there until well after the Revolutionary War. By the close of that
period only three houses had been erected between Third Street and
the Cooper River, and all belonged to members of the Cooper family.
The namesake of the new settlement was Charles Pratt, Earl of Camden,
an English nobleman who supported the American cause in Parliament.
1803 additional lots were laid out north and south of Arch Street
between Front and Fifth Streets. In 1820, Edward Sharp, envisioning
a bridge and ferry system between Camden and Philadelphia, broadened
the enclosure from the south side of Federal Street to just beyond
today's Mickle Boulevard, from the river to Fifth Street and called
it Camden Village.
the City did not really begin to grow until 1834. The coming of
Camden and Amboy Railroad helped spur its population growth to 9,500
by mid-century. In 1838, a canal had been cut through Windmill Island
in the middle of the Delaware River, making ferry travel easier
under all weather conditions. The shortened commuter time combined
with an increasing number of businesses and services made Camden
an attractive place to live.
the period following Camden County's separation from Gloucester
County in 1844, the county population, having expanded greatly,
exceeded 25,000. In 1853 a new county courthouse designed by noted
architect Samuel Sloan was erected halfway between Market and Federal
Streets. That same year the Camden and Atlantic Railroad (later
the Pennsylvania Railroad) began its first run from Camden to Haddonfield.
The following year, it was extended to almost Atlantic City.
during the Civil War, many Camden residents supported and fought
for the Union cause. The Zouaves, a volunteer company, was the first
to apply for service in state regiments. They fought at Antietam,
Manassas, Fredericksburg, Chancellorsville, Gettysburg, Spotsylvania,
and in the Wilderness Campaign. They marched with Sherman, fought
in the Shenandoah Valley, and served under courageous officers such
as General William Joyce Sewell. Those who died are memorialized
at the Gettysburg Battlefield and by the Soldiers Monument at Haddon
Avenue and Mickle Boulevard next to Cooper Hospital.
postwar period brought the poet Walt Whitman to Camden, where he
first lived with his brother, George, on Stevens Street and later
at 330 Mickle Street, today a National Historic Landmark maintained
by the State of New Jersey. Whitman prepared the final or "deathbed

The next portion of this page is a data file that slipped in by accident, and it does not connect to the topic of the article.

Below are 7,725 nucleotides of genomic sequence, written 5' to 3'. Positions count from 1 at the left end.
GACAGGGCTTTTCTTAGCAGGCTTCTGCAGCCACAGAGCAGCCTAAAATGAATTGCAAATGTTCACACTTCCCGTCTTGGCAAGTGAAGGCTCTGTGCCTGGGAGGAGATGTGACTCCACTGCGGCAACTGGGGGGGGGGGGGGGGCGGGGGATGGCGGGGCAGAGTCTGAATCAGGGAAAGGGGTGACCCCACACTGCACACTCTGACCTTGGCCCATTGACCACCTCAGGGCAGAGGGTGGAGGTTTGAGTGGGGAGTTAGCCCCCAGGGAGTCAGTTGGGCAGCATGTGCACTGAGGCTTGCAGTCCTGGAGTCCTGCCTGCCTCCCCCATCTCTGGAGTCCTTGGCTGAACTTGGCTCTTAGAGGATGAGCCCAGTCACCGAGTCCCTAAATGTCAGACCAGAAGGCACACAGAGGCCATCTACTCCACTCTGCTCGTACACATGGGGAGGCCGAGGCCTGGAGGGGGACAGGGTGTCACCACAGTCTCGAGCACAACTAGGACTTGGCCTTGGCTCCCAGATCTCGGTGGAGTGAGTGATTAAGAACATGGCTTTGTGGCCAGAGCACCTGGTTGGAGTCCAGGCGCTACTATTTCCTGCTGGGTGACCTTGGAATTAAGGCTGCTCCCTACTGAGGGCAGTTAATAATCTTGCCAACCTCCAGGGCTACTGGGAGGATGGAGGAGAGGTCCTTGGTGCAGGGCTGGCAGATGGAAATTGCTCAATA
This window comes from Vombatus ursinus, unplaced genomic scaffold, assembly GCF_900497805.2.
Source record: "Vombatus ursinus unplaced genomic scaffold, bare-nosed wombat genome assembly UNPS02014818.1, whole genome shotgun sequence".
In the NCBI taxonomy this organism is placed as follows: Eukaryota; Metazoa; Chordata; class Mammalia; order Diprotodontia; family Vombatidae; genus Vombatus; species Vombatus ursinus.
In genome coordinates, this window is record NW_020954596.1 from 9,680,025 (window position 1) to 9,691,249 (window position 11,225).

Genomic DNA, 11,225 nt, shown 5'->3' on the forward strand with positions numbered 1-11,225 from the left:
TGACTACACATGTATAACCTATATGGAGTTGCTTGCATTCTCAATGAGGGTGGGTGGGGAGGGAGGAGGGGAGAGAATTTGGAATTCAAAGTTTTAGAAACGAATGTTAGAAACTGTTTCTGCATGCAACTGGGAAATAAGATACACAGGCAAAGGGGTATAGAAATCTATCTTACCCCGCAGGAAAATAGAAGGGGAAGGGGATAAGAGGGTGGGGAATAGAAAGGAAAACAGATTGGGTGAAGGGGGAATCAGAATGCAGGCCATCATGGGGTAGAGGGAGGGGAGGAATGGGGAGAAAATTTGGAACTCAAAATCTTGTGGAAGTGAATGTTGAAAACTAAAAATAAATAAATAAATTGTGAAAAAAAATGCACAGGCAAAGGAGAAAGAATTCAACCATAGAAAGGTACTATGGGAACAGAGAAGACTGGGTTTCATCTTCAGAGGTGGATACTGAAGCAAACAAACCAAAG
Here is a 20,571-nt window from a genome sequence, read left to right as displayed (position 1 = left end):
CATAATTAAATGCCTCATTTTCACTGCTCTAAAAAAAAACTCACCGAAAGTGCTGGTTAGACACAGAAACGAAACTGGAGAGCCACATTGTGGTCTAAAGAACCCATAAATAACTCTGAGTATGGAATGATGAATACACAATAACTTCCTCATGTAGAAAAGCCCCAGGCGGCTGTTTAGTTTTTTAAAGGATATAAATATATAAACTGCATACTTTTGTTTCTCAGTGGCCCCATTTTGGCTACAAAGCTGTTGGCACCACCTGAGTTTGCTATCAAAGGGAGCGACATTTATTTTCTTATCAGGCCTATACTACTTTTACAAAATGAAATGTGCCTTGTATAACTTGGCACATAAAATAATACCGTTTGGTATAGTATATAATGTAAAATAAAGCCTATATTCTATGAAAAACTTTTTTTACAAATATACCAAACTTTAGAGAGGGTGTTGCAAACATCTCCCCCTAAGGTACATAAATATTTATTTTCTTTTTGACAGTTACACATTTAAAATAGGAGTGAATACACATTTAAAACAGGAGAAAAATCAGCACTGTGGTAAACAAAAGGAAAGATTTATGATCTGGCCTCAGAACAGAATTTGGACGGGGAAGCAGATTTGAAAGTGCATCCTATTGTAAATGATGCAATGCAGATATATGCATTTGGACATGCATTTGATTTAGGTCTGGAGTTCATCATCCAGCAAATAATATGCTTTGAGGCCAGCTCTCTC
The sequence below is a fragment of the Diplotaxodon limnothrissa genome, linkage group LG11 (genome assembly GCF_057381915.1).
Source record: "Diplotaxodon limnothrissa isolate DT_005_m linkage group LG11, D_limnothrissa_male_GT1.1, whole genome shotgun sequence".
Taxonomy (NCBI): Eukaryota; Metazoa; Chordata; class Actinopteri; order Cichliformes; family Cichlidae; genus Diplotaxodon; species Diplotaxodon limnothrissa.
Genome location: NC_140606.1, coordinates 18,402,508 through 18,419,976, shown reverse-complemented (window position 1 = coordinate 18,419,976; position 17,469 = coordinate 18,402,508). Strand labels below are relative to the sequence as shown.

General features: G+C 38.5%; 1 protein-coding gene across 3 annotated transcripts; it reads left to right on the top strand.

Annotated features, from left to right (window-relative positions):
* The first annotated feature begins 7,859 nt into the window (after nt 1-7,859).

edition" of Leaves of Grass in the Mickle Street house.
of Specimen Days, a long essay on nature in diary form, was
written during the summer months Whitman spent convalescing at Laurel
Springs. The poet's remains rest in a mausoleum of his own design
in Camden's Harleigh Cemetery, a late-Victorian burial ground in
the park-lawn style.
end of the nineteenth century marked the beginning of Camden's emergence
as an industrial and commercial leader. Eldridge Johnson's machine
shop gave way to the Victor Talking Machine Company, predecessor
of RCA, which ended its presence in the city in 1988.
1869 Joseph Campbell and Abram Anderson founded a preserving company
that eventually became known as The Campbell Soup Company. The company
flourished in the city of Camden during the next century. Although
the company relocated its processing facilities, the corporate headquarters
is still located in the city.
Esterbrook Pen and New York Ship Building companies had established
themselves in Camden before World War I. By then a popular saying
was, "On Camden's supplies, the world relies." Immigrant labor seeking
economic opportunity helped increase the city population, providing
a welcome source of abundant and cheap labor for the many industries
that sprung up. Cigars, sausages, patent drugs, leather goods, iron
products, ships, linoleum, carriage bodies, gas mantles, and terra
cotta items were among the hundreds of products manufactured in
1926, President Calvin Coolidge dedicated the Delaware River Bridge,
later renamed for Benjamin Franklin. It opened the way for commuters
to work in Philadelphia and live in the Camden suburbs. A second
bridge, the Walt Whitman, opened 31 years later, connecting Philadelphia
and Gloucester City. In 1976, the Betsy Ross Bridge, linking Philadelphia
and Pennsauken, opened to traffic.
routes and the development of high-speed rail transportation between
Camden and Philadelphia helped to push the county's population over
the half-million mark. This, combined with a broad economic and
industrial base, several centers for higher education, three major
hospitals, and an excellent interstate road system and connections,
offer a bright future for the county.